Acoustics is a branch of physics that studies sound, or more precisely, mechanical waves in gases, liquids, and solids. It is concerned with the production, control, transmission, reception, and effects of sound. A scientist who works in the field of acoustics is called an acoustician. The application of acoustics in technology is called acoustical engineering. There is often much overlap and interaction between the interests of acousticians and acoustical engineers.
Knowledge gained through the field of acoustics has had great significance for applications related to artistic expression. The development of acoustic technology has also been important in the study of geologic, atmospheric, and underwater phenomena. In addition, ultrasound technology has led to important developments in medicine.
The word acoustic is derived from the ancient Greek word ακουστός, meaning able to be heard 
The study of acoustics has been fundamental to many developments in the performing arts. Many of the principles of acoustics, especially in the area of musical scales and instruments, were explained theoretically by scientists only after long years of experimentation by artists. For example, much of what is now known about architectural acoustics was learned by trial and error over centuries of experience and only recently formalized into a science.
From a scientific viewpoint, sound waves are a form of mechanical vibrations (or mechanical waves). When the ear receives these waves, the signals are transmitted to the brain, which interprets them as sound. The study of sound waves led to the discovery of physical principles that can be applied to the behavior of all mechanical waves. Acoustics, therefore, involves the study of mechanical vibrations in general and the potential applications of the knowledge gained in modern life.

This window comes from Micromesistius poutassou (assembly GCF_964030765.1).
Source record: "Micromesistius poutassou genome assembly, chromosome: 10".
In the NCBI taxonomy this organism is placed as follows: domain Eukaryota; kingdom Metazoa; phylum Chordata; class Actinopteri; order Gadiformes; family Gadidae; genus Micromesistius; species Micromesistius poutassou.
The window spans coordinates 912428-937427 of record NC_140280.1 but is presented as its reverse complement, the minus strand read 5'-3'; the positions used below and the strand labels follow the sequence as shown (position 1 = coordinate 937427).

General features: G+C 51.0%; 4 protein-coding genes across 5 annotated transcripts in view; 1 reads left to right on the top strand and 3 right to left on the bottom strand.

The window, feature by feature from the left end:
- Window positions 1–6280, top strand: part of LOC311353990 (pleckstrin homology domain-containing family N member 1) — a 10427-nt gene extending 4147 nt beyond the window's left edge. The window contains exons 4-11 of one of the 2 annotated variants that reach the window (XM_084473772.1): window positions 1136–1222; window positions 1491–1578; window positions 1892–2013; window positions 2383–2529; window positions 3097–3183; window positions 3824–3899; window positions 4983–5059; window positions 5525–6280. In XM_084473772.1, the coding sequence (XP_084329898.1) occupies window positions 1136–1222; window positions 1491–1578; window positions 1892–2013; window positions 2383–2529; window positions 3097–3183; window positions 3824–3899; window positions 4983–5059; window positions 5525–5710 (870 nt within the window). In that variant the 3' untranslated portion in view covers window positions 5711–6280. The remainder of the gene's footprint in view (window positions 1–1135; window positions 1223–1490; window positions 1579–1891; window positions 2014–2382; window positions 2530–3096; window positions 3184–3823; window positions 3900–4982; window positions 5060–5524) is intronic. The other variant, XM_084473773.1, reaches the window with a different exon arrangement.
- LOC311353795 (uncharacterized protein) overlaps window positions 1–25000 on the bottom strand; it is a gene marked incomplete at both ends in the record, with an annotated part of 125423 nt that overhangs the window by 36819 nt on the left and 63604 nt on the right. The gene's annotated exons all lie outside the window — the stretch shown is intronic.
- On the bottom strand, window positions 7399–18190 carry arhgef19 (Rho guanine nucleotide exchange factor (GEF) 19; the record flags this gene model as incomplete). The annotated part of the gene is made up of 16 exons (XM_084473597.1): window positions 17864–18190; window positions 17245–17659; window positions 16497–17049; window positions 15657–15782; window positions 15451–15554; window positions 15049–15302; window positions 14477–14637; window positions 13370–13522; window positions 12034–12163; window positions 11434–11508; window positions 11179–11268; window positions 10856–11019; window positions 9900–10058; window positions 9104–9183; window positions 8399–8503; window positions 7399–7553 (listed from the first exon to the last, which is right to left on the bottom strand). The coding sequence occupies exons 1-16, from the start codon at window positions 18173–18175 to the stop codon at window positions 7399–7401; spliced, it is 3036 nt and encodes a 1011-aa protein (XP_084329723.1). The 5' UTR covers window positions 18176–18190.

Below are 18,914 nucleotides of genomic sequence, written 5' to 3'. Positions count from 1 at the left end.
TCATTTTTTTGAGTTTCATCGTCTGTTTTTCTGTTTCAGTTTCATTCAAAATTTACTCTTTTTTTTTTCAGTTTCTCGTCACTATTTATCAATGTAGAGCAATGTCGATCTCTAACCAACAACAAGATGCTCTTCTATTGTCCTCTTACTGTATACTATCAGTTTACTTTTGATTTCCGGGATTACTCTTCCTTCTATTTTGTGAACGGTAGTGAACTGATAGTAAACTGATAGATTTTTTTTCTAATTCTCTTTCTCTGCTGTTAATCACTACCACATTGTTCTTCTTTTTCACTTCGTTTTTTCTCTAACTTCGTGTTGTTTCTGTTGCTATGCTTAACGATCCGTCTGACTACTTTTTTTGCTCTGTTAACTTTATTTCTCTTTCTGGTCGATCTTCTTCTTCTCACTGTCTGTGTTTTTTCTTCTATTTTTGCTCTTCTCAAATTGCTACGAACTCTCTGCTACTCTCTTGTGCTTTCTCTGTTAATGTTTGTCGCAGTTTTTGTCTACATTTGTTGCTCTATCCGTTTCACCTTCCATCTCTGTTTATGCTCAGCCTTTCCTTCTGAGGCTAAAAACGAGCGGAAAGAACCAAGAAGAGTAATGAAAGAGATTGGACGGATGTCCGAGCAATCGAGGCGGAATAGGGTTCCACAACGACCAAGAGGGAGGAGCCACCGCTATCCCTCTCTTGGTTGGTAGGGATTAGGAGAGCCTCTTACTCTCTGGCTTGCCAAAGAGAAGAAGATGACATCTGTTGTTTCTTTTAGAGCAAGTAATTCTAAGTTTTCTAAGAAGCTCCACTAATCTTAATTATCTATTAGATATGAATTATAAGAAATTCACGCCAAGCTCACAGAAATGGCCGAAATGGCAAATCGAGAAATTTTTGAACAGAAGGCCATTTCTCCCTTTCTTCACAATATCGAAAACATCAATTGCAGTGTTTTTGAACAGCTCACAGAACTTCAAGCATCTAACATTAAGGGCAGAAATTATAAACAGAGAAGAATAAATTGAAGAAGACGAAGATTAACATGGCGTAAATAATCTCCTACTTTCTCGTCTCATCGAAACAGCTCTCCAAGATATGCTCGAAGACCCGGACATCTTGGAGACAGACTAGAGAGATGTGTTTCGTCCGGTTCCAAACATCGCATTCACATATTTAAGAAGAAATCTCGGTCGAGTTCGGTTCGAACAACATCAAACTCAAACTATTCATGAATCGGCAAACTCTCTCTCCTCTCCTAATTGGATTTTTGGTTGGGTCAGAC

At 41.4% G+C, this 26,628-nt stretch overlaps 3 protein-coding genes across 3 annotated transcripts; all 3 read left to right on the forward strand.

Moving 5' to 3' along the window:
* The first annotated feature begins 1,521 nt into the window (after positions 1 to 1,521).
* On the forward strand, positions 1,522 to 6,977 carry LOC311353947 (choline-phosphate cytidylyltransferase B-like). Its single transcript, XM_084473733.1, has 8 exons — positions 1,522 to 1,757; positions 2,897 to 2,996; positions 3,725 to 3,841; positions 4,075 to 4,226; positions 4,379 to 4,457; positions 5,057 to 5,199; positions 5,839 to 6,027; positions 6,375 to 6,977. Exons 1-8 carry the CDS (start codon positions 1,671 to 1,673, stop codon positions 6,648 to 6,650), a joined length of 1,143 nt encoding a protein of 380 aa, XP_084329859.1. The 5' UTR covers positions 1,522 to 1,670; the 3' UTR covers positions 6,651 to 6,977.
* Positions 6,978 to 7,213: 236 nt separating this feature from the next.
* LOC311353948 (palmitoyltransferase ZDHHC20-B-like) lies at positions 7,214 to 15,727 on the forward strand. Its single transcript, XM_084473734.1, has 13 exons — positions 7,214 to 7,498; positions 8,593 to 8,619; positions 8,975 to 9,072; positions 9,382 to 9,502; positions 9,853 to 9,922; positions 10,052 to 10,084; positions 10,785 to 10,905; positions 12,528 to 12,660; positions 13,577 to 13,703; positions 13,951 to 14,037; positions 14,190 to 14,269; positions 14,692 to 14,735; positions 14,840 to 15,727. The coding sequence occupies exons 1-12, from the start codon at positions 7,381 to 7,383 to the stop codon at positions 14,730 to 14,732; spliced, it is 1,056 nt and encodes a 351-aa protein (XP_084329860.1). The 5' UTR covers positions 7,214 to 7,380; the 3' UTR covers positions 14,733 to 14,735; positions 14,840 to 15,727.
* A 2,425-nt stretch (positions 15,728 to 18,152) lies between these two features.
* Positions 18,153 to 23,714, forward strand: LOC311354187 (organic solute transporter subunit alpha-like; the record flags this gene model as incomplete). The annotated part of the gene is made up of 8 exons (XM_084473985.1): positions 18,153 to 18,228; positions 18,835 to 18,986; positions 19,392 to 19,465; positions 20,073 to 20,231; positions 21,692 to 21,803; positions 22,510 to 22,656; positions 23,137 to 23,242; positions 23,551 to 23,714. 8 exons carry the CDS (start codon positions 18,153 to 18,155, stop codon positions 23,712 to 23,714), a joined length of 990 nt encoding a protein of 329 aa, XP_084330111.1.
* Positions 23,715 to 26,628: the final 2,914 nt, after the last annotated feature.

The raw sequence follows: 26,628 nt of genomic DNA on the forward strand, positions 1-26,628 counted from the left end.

…[A]coustics is characterized by its reliance on combinations of physical principles drawn from other sources; and that the primary task of modern physical acoustics is to effect a fusion of the principles normally adhering to other sciences into a coherent basis for understanding, measuring, controlling, and using the whole gamut of vibrational phenomena in any material.
F. V. Hunt
The following are the main fields of acoustics:
As noted earlier, the study of acoustics has been of fundamental importance for developments in the arts. Other applications of acoustics technology are in the study of geologic, atmospheric, and underwater phenomena. Psychoacoustics, the study of the physical effects of sound on biological systems, has been of interest since Pythagoras first heard the sounds of vibrating strings and hammers hitting anvils in the sixth century B.C.E. However, the application of modern ultrasonic technology has only recently provided some of the most exciting developments in medicine.
Daniel Statnekov and others have recently been studying the effects of sound on the human brain. Harmonic frequencies in the form of binaural beats can affect the brainwave patterns of a person who plays an ancient Peruvian Whistling Pot to create a "trance state."
All links retrieved November 3, 2019.
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